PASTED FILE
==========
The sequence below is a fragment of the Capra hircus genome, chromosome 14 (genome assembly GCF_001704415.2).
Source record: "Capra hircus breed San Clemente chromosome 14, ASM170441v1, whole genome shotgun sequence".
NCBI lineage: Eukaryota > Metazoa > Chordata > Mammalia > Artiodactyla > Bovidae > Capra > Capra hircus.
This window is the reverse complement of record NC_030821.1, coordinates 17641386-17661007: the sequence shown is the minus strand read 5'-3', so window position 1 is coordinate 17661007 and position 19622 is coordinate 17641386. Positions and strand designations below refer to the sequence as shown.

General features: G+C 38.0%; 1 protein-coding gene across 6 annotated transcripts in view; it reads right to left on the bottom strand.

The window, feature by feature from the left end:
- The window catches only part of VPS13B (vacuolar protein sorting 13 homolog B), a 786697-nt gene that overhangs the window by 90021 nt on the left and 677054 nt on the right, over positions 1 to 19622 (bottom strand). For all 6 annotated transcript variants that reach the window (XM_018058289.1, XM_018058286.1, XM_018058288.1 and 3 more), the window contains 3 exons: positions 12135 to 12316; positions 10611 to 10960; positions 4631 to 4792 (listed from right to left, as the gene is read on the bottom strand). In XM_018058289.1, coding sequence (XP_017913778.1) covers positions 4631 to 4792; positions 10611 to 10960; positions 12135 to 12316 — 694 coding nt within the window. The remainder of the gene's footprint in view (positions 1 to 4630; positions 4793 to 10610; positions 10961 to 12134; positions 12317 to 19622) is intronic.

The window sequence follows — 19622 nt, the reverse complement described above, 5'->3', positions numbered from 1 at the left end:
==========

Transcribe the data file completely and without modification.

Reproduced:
The sequence below is a fragment of the Capra hircus genome, chromosome 14 (genome assembly GCF_001704415.2).
Source record: "Capra hircus breed San Clemente chromosome 14, ASM170441v1, whole genome shotgun sequence".
NCBI lineage: Eukaryota > Metazoa > Chordata > Mammalia > Artiodactyla > Bovidae > Capra > Capra hircus.
This window is the reverse complement of record NC_030821.1, coordinates 17641386-17661007: the sequence shown is the minus strand read 5'-3', so window position 1 is coordinate 17661007 and position 19622 is coordinate 17641386. Positions and strand designations below refer to the sequence as shown.

General features: G+C 38.0%; 1 protein-coding gene across 6 annotated transcripts in view; it reads right to left on the bottom strand.

The window, feature by feature from the left end:
- The window catches only part of VPS13B (vacuolar protein sorting 13 homolog B), a 786697-nt gene that overhangs the window by 90021 nt on the left and 677054 nt on the right, over positions 1 to 19622 (bottom strand). For all 6 annotated transcript variants that reach the window (XM_018058289.1, XM_018058286.1, XM_018058288.1 and 3 more), the window contains 3 exons: positions 12135 to 12316; positions 10611 to 10960; positions 4631 to 4792 (listed from right to left, as the gene is read on the bottom strand). In XM_018058289.1, coding sequence (XP_017913778.1) covers positions 4631 to 4792; positions 10611 to 10960; positions 12135 to 12316 — 694 coding nt within the window. The remainder of the gene's footprint in view (positions 1 to 4630; positions 4793 to 10610; positions 10961 to 12134; positions 12317 to 19622) is intronic.

The window sequence follows — 19622 nt, the reverse complement described above, 5'->3', positions numbered from 1 at the left end: